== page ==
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Federal corruption and nationalist policies bottleneck Puerto Rico’s hurricane recovery

by | Oct 19, 2022 | Federal Government, Puerto Rico | 0 comments

The corruption of two FEMA agents and transportation constraints from The Merchant Marine Act of 1920—commonly known as the Jones Act—impeded emergency aid efforts from the United States to Puerto Rico in the wake of Hurricane Irma and Maria in 2017. Now, as the territory continues to recover, Puerto Rico relies on federal aid as Hurricane Fiona presents a new slew of challenges.

As Puerto Rico recovered after Hurricane Maria, the electrical grid was left ravaged by the storm, leaving efforts to restore the infrastructure in the hands of the US government. In such events, The Federal Emergency Management Agency (FEMA) is responsible for disbursing the funds under the Stafford Act for recovery. After Hurricane Maria, restoring Puerto Rico’s grid became largely an effort undertaken by FEMA.

FEMA and the United States Department of Housing and Urban Development (HUD) have promised billions of dollars in emergency funds for Puerto Rico—yet the rollout has been slow and much of the money has not been made available.

With over 16,000 people in Puerto still without power as of October 14, the territory is in need of more federal aid as it continues to repair its infrastructure.

In the aftermath of Hurricane Maria, a scheme between Cobra Acquisitions president Donald Keith Ellison and FEMA official Ahsha Tribble hurt Puerto Rico’s recovery efforts. According to the New York Times, in exchange for benefits such as a New York apartment or a helicopter ride over Puerto Rico, Ahsha Tribble used her position with FEMA to make Cobra a priority in contracting to repair the territory’s power grid. The official indictment of Ellison and Tribble states that Tribble used her position for “influencing, advising, and exerting pressure on PREPA and FEMA officials, in order to award restoration work to COBRA and accelerate payments to COBRA.”

The corruption between officials from FEMA and Cobra led to higher costs for Puerto Rico’s power grid repair and revenue for Cobra. The New York Times reports that, in one case, Ms. Tribble demanded that Cobra be the company to fix an exploded substation in Monacillo, PR rather than the public utility—which would have drawn fewer funds from Puerto Rico’s already limited supply.

Piling on federal corruption is an archaic policy called the Jones Act put in place over 100 years ago to protect national security and bolster the United States maritime shipping industry. According to the Cato Institute, the act has not only done the opposite but continues to create supply chain issues for Puerto Rico—particularly in times of crisis.

In practice, the Jones Act allows only ships flying the US flag, carrying US crews, and built in US shipyards to travel between two US seaports.

The Jones Act hurts the United States’ maritime shipping industry, but namely restricts the country’s ability to respond swiftly over the water in times of crisis. In the event of a federal emergency declaration, getting supplies from the mainland to places in need is crucial—and Puerto Rico faces the brunt of any restrictions on this process. US territories such as Puerto Rico are disproportionately affected by the Jones Act.

Washington’s hold on Puerto Rico’s supply chain echoes that of Senator Wesley Jones’s shipping monopoly on Alaska when it was still a territory in the early 1900s.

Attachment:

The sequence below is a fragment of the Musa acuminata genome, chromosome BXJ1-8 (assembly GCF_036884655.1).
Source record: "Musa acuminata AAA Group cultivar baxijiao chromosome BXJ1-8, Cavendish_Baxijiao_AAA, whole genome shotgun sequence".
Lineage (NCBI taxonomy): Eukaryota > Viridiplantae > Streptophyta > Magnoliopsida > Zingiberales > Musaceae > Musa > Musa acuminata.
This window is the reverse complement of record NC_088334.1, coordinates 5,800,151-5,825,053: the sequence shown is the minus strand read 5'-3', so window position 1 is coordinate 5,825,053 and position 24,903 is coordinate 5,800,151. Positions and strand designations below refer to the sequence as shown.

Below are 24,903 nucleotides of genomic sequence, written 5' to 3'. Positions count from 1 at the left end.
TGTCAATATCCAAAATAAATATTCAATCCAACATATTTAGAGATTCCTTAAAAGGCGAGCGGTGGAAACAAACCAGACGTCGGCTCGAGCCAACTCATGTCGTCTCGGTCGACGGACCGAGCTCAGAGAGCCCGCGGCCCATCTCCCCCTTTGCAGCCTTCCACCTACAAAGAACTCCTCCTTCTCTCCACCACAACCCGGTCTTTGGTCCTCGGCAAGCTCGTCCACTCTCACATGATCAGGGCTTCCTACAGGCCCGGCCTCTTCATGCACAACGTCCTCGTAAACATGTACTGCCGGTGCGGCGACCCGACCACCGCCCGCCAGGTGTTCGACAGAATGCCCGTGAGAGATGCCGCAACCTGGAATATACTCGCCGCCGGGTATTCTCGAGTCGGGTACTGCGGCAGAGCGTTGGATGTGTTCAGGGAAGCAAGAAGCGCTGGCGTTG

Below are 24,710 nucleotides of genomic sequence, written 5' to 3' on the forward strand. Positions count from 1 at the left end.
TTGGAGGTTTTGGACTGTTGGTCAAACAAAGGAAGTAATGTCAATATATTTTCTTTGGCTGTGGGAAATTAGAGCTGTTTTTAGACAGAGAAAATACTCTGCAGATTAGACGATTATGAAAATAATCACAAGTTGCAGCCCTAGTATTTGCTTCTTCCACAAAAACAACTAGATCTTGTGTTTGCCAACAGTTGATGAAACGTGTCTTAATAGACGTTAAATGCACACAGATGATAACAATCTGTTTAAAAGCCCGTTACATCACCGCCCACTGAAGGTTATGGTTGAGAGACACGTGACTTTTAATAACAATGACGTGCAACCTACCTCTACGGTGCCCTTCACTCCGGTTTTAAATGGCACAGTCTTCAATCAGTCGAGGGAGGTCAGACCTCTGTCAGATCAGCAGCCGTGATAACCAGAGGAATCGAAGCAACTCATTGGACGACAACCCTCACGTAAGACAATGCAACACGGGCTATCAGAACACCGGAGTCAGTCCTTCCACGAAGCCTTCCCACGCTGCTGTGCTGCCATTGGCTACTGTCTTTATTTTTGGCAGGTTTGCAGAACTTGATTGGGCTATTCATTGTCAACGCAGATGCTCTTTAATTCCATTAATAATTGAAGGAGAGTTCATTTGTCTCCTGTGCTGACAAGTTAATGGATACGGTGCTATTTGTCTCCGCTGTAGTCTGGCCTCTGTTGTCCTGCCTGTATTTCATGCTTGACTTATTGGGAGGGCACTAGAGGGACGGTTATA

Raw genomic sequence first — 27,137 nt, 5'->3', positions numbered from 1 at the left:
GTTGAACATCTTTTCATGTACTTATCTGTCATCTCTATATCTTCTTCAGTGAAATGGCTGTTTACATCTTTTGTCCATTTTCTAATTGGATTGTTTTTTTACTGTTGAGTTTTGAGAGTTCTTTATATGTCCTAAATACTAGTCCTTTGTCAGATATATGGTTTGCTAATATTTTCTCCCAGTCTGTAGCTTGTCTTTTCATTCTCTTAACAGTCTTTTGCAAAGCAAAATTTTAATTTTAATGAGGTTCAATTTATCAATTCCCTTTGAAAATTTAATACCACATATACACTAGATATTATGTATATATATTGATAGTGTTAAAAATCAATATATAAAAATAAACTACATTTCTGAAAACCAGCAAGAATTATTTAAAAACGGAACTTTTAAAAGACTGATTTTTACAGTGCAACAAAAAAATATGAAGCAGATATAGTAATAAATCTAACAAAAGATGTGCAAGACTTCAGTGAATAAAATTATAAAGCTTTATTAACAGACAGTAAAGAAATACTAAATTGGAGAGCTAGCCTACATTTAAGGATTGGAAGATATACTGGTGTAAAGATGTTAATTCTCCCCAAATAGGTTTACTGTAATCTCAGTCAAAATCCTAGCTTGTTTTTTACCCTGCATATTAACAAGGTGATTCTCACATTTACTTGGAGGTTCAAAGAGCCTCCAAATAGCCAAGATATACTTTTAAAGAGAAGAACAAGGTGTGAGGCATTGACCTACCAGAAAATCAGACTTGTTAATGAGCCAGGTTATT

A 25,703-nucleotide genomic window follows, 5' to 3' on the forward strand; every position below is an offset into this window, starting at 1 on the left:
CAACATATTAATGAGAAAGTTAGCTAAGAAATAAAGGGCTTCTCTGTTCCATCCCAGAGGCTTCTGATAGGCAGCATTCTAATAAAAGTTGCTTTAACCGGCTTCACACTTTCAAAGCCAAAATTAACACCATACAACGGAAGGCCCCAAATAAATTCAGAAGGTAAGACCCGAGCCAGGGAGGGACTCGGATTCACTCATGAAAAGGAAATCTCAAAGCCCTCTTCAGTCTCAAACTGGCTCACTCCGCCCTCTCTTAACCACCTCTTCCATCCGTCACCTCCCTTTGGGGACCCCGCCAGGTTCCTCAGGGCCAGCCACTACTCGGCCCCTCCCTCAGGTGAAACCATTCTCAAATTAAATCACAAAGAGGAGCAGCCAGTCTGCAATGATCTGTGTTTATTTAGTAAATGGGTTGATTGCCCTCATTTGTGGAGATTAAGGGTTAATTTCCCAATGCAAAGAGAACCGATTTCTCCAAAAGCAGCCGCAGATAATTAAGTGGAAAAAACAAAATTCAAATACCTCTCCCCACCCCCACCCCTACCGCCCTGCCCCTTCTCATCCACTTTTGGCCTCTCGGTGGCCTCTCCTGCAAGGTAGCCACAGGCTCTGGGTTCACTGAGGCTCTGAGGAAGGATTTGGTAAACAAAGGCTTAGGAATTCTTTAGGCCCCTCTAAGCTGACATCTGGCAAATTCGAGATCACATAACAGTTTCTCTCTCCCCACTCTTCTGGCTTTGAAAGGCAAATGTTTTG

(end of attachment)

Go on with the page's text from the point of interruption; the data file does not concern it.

After hesitating, President Donald Trump (R) waived the Jones act in 2017 as Puerto Rico recovered from Hurricane Irma and Hurricane Maria. On January 5, 2021, Biden name-dropped the Jones act in an executive order “[e]nsuring the Future is Made in all of America by all of America’s workers” citing the act as being integral to this effort. 

Eight members of the Congressional Progressive Caucus called for a one-year waiver to the Jones Act in an open letter to Secretary of Homeland Security Alejandro Mayorkas. According to the letter, the congresspeople claim that lifting the Jones Act would allow Puerto Rico greater access to supplies such as oil for power plants, medicine, building materials, and food. Puerto Rico Governor Pedro Pierlusi (NPP, D) also stated on Twitter that he requested the Department of Homeland Security to intervene, allowing the ship to dock “for the benefit of our people. [translated to English]”

The Biden administration responded and went forward with a temporary waiver allowing a ship carrying over 300,000 barrels of diesel fuel to dock in Puerto Rico. The fuel is needed as many residents of Puerto Rico rely on generators to power their homes and businesses while the electrical grid is being restored.  Biden has yet to clarify how long the waiver will last. 

Pierluisi continued his tweet, stating that his administration continues to work on speeding up the shipments of gasoline and diesel to the territory.



Keegan Sweeney

Keegan Sweeney

Keegan Sweeney is a junior anthropology/sociology major and English minor at Kalamazoo College in Kalamazoo, Michigan. After graduating high school in Jackson, Michigan, he got his start in journalism writing for a local newspaper. He now serves as a Co-Editor in Chief for Kalamazoo College’s student newspaper, The Index while writing feature stories for the newspaper. He is passionate about researching social issues through an academic lens and enjoys translating academic research tools into reporting and storytelling. At Pasquines, he wants to amplify voices not often heard and while highlighting issues that do not often reach mainstream news. To take breaks from reading the news and pursuing freelance writing, he enjoys running, backpacking, playing guitar, and singing in various college groups. Keegan is a former Federal Affairs Intern Editor at Pasquines.


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